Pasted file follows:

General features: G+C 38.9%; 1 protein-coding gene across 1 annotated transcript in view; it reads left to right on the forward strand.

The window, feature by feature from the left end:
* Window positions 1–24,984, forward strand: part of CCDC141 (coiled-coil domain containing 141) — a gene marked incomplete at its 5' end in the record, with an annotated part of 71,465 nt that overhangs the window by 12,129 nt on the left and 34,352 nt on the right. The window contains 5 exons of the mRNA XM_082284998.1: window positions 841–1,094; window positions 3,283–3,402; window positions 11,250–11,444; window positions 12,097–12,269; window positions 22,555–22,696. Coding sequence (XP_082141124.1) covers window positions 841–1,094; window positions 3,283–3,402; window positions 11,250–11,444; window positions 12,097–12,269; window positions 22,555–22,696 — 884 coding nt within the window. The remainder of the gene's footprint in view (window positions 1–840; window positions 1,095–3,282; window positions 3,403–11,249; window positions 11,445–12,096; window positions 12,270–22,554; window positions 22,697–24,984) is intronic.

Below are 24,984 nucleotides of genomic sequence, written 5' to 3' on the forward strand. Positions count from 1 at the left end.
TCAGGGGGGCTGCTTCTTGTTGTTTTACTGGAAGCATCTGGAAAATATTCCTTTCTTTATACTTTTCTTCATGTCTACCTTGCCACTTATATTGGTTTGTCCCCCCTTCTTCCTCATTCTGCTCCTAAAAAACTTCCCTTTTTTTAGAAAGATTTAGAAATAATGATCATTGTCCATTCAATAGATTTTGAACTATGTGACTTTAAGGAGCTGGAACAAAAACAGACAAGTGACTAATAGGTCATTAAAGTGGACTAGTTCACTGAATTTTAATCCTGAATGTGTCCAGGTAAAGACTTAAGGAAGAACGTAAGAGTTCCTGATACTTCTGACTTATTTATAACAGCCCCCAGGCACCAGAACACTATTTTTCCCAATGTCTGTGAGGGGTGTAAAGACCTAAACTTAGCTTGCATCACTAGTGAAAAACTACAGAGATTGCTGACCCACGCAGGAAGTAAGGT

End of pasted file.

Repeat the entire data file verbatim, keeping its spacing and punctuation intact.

General features: G+C 38.9%; 1 protein-coding gene across 1 annotated transcript in view; it reads left to right on the forward strand.

The window, feature by feature from the left end:
* Window positions 1–24,984, forward strand: part of CCDC141 (coiled-coil domain containing 141) — a gene marked incomplete at its 5' end in the record, with an annotated part of 71,465 nt that overhangs the window by 12,129 nt on the left and 34,352 nt on the right. The window contains 5 exons of the mRNA XM_082284998.1: window positions 841–1,094; window positions 3,283–3,402; window positions 11,250–11,444; window positions 12,097–12,269; window positions 22,555–22,696. Coding sequence (XP_082141124.1) covers window positions 841–1,094; window positions 3,283–3,402; window positions 11,250–11,444; window positions 12,097–12,269; window positions 22,555–22,696 — 884 coding nt within the window. The remainder of the gene's footprint in view (window positions 1–840; window positions 1,095–3,282; window positions 3,403–11,249; window positions 11,445–12,096; window positions 12,270–22,554; window positions 22,697–24,984) is intronic.

Below are 24,984 nucleotides of genomic sequence, written 5' to 3' on the forward strand. Positions count from 1 at the left end.
TCAGGGGGGCTGCTTCTTGTTGTTTTACTGGAAGCATCTGGAAAATATTCCTTTCTTTATACTTTTCTTCATGTCTACCTTGCCACTTATATTGGTTTGTCCCCCCTTCTTCCTCATTCTGCTCCTAAAAAACTTCCCTTTTTTTAGAAAGATTTAGAAATAATGATCATTGTCCATTCAATAGATTTTGAACTATGTGACTTTAAGGAGCTGGAACAAAAACAGACAAGTGACTAATAGGTCATTAAAGTGGACTAGTTCACTGAATTTTAATCCTGAATGTGTCCAGGTAAAGACTTAAGGAAGAACGTAAGAGTTCCTGATACTTCTGACTTATTTATAACAGCCCCCAGGCACCAGAACACTATTTTTCCCAATGTCTGTGAGGGGTGTAAAGACCTAAACTTAGCTTGCATCACTAGTGAAAAACTACAGAGATTGCTGACCCACGCAGGAAGTAAGGT